In preparation for worship this week, read Psalm 22 and ask:

1. How many direct references can you see to the crucifixion?
2. Why do you think Jesus called attention to this text?
3. Assuming that the surrounding crowd knew their psalms (and I think it is a fair assumption), what do you think they might have thought hearing this crucified One point to this psalm?
4. If you were to summarize this psalm to another, how would you do it? Try summarizing it in a short paragraph, a short sentence.
5. What might have been going on in the original author’s world that led him to write this psalm? Just speculate on what might have been happening.
6. The psalms are often used by modern Christians to capture their current mood or experience. Why would a modern Christian be attracted to this psalm? What mood/experience does this psalm capture?
7. What is the emotional sense of the psalm—is the author happy? Sad? Angry? Depressed? And, does that emotional mood change throughout the psalm?

Wednesday, May 8, 2019

Woman Behold Your Son - Doug Rehberg

In 2010 Supreme Court Justice Sonia Sotomayer was speaking at Fordham University Law School when she said that seeing the 1957 movie 12 Angry Men influenced her to pursue a career in law. She noted that juror 11’s monologue (no names are used until the last three minutes of the film) on his reverence for the American justice system inspired her. She told the audience of law students that, as a lower court judge, she would sometimes instruct juries to learn from the film. Over the last 62 years 12 Angry Men has been used throughout the corporate world to school executives and decision-makers on group dynamics, consensus-building, and effective listening.

But the reason I cite it is because of the early scene when Henry Fonda (juror #8) says excitedly, “Okay, let’s take two pieces of testimony and put them together!” Now he’s talking about the sound of the passing L Train and the sound of a body of a dead man hitting the floor. But the two pieces of testimony that fascinate me are the ones John gives at the opening and closing of Jesus’ earthly ministry. Amazingly, he is alone among the gospel writers in giving us these crucial pieces of testimony.

The first piece of testimony comes in John 2 where Jesus, His mother, and His disciples are at a week-long wedding feast in Cana. It’s apparent from the account that Mary has some connection with the bridal party, because when the wine runs out she hurries to Jesus to urge Him to fix the problem. Remember what He says to her? Woman, what does this have to do with me? My hour has not yet come.” Then, like many mothers I know, she ignores His biting retort. Instead, she turns to the servants and says, “Do whatever He tells you to do.” Now there are a number of reasons why John includes this miracle in his gospel. It’s the first miracle Jesus performs. Wine to the Jews was a symbol of joy. The Jews used to say, “Without wine there is no joy, and without joy there is no life.” So what John’s telling us is that Israel was out of both. Their religion was dry, empty, and lifeless. They were trusting in everything but God and His work. So what’s Jesus do? He turns the water in the foot bathing troughs into the best wine they’ve tasted all week.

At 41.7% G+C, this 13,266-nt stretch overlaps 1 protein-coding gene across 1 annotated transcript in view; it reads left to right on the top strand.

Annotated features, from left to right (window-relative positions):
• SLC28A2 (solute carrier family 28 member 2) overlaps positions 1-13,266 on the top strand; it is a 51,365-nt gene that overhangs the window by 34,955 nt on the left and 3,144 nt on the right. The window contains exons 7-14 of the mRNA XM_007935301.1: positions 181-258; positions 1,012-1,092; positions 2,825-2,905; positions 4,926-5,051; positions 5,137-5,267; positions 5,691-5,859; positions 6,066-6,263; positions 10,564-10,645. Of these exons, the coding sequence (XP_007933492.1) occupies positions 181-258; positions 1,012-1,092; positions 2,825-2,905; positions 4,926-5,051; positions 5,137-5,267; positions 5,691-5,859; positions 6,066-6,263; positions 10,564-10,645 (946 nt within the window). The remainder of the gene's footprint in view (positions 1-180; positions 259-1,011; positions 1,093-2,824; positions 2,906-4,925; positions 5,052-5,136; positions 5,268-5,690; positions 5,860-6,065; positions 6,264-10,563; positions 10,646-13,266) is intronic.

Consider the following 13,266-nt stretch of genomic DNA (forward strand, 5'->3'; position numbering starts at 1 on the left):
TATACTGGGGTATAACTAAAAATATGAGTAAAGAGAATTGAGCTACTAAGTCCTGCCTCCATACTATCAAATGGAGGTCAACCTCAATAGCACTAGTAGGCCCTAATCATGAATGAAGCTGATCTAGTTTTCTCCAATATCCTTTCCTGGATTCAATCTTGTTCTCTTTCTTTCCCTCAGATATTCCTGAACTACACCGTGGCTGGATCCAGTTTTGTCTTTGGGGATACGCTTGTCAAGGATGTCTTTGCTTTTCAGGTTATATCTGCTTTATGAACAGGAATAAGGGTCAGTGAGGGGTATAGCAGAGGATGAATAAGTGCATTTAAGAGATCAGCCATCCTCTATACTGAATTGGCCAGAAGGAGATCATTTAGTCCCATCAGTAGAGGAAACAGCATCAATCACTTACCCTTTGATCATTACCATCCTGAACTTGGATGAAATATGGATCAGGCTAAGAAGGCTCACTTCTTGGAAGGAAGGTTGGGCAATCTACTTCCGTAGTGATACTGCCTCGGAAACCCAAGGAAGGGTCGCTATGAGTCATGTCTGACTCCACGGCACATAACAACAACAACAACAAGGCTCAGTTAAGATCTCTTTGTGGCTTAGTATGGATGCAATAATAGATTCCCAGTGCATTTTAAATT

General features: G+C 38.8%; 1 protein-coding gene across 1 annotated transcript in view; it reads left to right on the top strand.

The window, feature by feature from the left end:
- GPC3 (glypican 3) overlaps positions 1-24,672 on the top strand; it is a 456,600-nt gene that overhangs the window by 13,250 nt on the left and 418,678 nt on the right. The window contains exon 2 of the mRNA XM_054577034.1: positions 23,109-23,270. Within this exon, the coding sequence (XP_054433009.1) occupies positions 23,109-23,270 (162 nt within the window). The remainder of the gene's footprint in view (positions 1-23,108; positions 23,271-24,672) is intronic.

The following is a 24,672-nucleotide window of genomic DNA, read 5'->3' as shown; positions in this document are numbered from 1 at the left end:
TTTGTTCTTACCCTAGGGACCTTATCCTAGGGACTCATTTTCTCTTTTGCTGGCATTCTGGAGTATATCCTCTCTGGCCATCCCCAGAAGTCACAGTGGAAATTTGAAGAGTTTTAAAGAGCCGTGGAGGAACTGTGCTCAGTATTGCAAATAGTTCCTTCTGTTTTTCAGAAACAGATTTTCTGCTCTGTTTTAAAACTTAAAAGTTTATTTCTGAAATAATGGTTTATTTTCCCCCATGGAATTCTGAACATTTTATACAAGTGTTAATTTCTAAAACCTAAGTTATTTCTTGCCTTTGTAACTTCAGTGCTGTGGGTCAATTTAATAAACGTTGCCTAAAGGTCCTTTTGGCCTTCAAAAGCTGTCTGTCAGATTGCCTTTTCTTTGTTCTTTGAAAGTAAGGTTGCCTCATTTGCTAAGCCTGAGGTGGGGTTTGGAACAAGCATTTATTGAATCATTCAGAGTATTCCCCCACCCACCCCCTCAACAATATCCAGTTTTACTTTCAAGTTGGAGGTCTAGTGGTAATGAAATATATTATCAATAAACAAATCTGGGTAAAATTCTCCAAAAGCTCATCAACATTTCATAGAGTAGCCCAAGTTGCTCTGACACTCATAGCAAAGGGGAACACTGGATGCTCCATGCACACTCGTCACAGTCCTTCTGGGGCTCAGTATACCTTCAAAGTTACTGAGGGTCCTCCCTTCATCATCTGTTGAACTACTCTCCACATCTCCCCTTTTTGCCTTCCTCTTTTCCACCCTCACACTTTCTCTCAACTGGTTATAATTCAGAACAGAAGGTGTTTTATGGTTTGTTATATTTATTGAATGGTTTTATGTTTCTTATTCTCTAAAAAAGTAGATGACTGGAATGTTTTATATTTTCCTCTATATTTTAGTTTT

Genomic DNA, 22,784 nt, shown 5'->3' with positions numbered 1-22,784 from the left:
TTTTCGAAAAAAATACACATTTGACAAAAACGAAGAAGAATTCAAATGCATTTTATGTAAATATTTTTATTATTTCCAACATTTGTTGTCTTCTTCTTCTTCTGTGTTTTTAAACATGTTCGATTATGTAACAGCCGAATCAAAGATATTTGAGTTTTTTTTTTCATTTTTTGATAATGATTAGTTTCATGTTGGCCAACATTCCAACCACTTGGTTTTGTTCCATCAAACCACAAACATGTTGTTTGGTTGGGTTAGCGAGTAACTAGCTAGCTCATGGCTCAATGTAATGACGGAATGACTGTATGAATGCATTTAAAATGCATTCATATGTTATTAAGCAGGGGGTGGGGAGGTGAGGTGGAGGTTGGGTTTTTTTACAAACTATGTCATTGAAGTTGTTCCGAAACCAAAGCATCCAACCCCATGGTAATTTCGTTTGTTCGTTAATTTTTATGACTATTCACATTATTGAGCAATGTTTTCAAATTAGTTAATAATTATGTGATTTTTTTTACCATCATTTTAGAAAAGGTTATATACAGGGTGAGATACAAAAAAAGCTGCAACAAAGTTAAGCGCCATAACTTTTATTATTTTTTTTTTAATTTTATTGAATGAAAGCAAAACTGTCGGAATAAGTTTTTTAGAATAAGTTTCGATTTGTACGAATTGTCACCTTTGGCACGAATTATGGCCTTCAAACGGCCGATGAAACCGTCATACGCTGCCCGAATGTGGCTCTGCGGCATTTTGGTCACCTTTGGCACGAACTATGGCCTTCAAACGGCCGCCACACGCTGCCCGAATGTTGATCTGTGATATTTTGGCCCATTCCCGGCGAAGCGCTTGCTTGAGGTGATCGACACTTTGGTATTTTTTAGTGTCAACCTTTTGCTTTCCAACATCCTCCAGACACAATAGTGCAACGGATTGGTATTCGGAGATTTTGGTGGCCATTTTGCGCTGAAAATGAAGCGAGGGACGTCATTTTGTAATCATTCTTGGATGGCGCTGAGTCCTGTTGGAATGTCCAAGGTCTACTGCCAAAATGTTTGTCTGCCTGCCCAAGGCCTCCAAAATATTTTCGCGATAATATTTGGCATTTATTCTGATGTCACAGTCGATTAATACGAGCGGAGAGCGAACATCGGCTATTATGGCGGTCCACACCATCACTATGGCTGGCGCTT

The second piece of testimony is found in John 19:25. Here John says, “but standing by the cross of Jesus was his mother…” Now John is the only one to tell us this. Why? There are several reasons: 1) it’s the fulfillment of Simeon’s prophecy in Luke 2:35; 2) while nearly everyone else runs from the cross, she stands; 3) Jesus establishes His spiritual family (the church) as more important than His biological family, etc.

But there are many more profound reasons than all of those when you take the two pieces of Johannian testimony and put it together. Think of it. 1) It’s the end of His earthly ministry; 2) He’s already established that wine is the symbol of His own blood; 3) the miracle at the cross is not turning water into wine as a source of joy for the remainder of a party, but He’s shedding His own blood to gain life and joy for billions of people for all eternity.

There is so much in this third word from the cross! How appropriate that we will be digging into all of it on Mother’s Day.

In preparation for Sunday’s message entitled, “Woman, Behold Your Son,” you may wish to consider the following:

1. How would you describe Mary’s life as the mother of Jesus? Rosy or troubled?
2. The gospels refer to Mary only occasionally. What is similar in these instances? Hint: The first five are: The Annunciation, the visit to Elizabeth, the birth, the flight into Egypt, the presentation of Jesus in the temple.
3. How does this third word from the cross show Jesus as the perfect Son?
4. What is so baffling about John’s inclusion of this word?
5. What does this word say to us about Jesus’ ability to meet every need?
6. How is Jesus here the greater Adam?
7. How does His attention to the needs of His mother reveal a perfect portrait of His sinlessness?
8. How does John 19:26-27 prove the truth of Mary’s declaration in Luke 1:47?
9. How does this third word prove that Jesus alone can meet our deepest human need?
10. What can you conclude when you compare John 19:27 to John 20:10?

See you on Mother’s Day!